Iran slams nuclear powers, Israel at U.N. atomic treaty meeting | Reuters
UNITED NATIONS (Reuters) - Iran on Monday demanded that countries possessing nuclear weapons scrap any plans to modernize or extend the life of their atomic arsenals, while branding Israel a threat to the region due to its presumed nuclear stockpile. Speaking on behalf of the 120-nation Non-Aligned Movement, Iranian Foreign Minister Mohammad Javad Zarif told signatories to the 1970 nuclear Non-Proliferation Treaty (NPT) that there should be no limits on the transfer of nuclear technology and know-how to NPT signatories.
UNITED NATIONS (Reuters) - Iran on Monday demanded that countries possessing nuclear weapons scrap any plans to modernize or extend the life of their atomic arsenals, while branding Israel a threat to the region due to its presumed nuclear stockpile.
Speaking on behalf of the 120-nation Non-Aligned Movement, Iranian Foreign Minister Mohammad Javad Zarif told signatories to the 1970 nuclear Non-Proliferation Treaty (NPT) that there should be no limits on the transfer of nuclear technology and know-how to NPT signatories.
"We call upon the nuclear-weapon states to immediately cease their plans to further invest in modernizing and extending the life span of their nuclear weapons and related facilities," Zarif said at the start of a month-long review conference taking stock of the NPT, the world's benchmark disarmament treaty.
"Reductions in deployments and in operational status cannot substitute for irreversible cuts in, and the total elimination of, nuclear weapons," Zarif said.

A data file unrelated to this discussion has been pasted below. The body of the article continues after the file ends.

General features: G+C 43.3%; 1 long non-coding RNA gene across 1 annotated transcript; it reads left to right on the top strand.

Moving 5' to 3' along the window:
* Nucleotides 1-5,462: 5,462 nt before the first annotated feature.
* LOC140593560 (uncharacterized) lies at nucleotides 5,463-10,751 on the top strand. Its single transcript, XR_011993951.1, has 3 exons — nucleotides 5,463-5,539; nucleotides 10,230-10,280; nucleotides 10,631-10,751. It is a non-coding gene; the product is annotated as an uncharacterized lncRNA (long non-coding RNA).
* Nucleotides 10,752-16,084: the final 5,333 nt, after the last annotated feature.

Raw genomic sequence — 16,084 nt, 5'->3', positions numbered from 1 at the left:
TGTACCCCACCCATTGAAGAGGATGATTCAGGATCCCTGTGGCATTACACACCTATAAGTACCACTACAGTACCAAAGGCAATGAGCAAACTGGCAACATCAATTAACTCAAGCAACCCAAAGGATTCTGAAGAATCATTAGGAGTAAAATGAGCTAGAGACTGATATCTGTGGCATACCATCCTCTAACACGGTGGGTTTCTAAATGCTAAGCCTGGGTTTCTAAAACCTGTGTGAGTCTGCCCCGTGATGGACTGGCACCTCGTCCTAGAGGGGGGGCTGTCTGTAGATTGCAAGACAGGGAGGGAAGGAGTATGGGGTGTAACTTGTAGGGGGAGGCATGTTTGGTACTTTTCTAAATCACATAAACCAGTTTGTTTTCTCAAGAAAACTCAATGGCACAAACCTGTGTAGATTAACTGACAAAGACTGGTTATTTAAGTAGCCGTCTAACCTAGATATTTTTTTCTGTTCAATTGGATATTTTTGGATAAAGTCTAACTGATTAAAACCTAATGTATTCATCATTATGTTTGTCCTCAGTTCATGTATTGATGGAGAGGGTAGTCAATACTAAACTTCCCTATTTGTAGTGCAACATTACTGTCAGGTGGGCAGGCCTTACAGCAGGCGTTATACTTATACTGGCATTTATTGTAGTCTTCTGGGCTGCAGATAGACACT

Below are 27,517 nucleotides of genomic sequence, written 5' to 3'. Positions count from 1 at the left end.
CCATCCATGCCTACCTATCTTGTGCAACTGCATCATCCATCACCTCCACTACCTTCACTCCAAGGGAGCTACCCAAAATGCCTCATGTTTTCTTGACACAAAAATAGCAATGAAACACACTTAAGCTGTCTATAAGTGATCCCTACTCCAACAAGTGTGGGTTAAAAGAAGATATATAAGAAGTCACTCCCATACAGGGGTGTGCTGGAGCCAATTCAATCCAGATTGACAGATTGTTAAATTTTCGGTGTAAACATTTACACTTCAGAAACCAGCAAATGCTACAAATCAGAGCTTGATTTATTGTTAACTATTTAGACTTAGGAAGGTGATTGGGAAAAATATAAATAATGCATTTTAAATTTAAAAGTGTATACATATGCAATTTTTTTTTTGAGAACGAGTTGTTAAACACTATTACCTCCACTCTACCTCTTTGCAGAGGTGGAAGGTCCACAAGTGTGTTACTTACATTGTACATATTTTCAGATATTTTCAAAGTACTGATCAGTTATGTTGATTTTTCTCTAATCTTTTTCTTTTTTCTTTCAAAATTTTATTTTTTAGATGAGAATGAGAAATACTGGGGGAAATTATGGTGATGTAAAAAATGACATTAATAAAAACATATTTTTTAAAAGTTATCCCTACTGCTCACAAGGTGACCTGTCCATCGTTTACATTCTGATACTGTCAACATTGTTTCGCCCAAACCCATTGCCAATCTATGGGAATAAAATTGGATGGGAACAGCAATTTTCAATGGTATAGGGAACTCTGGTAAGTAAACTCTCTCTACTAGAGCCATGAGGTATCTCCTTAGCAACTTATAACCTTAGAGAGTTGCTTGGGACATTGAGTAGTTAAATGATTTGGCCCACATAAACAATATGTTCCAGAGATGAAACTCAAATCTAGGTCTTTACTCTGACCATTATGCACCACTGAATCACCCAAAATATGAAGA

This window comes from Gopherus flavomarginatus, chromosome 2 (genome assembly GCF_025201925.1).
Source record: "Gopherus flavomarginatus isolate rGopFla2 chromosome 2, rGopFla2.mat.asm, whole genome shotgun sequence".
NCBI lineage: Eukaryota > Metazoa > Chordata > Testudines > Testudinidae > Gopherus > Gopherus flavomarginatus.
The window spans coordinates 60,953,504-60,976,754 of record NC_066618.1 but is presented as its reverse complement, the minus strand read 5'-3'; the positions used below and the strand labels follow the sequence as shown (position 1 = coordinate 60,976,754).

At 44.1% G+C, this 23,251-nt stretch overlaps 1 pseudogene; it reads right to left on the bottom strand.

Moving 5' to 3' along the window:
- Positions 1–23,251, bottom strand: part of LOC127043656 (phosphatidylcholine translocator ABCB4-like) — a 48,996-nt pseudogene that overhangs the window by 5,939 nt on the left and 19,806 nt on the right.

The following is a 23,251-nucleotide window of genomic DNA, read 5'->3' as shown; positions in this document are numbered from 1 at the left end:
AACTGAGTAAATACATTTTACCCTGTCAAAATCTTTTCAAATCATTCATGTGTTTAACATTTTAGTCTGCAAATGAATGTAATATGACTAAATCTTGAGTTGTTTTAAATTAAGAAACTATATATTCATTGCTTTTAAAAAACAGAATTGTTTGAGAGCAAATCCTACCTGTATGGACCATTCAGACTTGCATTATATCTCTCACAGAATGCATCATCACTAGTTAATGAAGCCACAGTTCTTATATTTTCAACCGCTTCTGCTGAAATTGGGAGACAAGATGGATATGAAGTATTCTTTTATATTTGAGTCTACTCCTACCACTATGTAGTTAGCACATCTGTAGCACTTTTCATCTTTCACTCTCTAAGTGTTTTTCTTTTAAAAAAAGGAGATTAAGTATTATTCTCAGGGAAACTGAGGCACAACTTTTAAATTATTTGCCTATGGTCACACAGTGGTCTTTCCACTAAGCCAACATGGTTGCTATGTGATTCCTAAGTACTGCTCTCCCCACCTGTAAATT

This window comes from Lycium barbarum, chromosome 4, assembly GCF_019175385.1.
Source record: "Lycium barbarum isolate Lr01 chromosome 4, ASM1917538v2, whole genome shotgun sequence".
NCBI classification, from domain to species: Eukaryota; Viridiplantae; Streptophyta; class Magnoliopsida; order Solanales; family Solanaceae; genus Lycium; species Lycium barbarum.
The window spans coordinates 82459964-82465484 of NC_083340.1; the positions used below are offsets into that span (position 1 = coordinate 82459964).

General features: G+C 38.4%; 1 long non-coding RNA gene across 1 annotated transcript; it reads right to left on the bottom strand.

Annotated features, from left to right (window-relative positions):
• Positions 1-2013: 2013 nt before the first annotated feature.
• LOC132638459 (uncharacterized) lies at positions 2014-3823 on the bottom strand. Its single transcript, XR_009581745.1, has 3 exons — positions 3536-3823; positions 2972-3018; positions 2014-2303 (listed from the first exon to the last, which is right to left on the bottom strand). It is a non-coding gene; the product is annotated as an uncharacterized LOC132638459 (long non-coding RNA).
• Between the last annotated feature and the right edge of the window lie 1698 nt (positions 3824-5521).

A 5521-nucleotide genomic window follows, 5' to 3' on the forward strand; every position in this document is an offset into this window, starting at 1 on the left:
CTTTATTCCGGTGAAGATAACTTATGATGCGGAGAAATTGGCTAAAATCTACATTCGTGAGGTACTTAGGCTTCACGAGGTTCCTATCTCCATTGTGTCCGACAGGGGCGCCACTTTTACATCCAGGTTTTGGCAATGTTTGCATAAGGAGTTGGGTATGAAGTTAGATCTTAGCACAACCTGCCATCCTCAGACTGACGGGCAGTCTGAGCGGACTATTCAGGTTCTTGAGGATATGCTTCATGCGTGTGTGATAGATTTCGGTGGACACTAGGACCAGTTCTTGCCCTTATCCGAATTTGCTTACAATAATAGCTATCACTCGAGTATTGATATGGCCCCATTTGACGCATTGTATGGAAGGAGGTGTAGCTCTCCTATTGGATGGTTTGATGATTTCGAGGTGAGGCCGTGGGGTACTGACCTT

He added that Iran and the other 117 non-aligned nations that are parties to the NPT are "deeply concerned by military and security doctrines of the nuclear-weapon states as well as that of the North Atlantic Treaty Organization," which he said permits the use, or threat of use, of atomic weapons.
The five permanent U.N. Security Council members signed the NPT as nuclear weapon states though the pact calls on them to negotiate on the reduction and eventual elimination of their arms caches. Non-nuclear weapon states complain that there have been too few steps toward nuclear disarmament.
Iran, accused by Western powers of developing a nuclear weapons capability under cover of a civilian program, says its atomic ambitions are entirely peaceful. It is in talks with six world powers to curb sensitive nuclear work in exchange for sanctions relief.
Zarif said NPT signatories should not limit transfers of nuclear technology or know-how to other treaty states as the pact itself does not ban such transfers.
He said non-aligned states viewed Israel's assumed nuclear weapons as "a serious and continuing threat to the security of neighboring and other states, and condemned Israel for continuing to develop and stockpile nuclear arsenals."
Israel neither confirms nor denies the widespread assumption that it controls the Middle East's only nuclear arsenal. Like nuclear powers India and Pakistan, which are members of the non-aligned movement, Israel has not signed the NPT.
Israel is participating as an observer at this month's NPT conference.
North Korea, which signed but later withdrew from the NPT, has tested nuclear devices.
(Reporting by Louis Charbonneau, editing by G Crosse)
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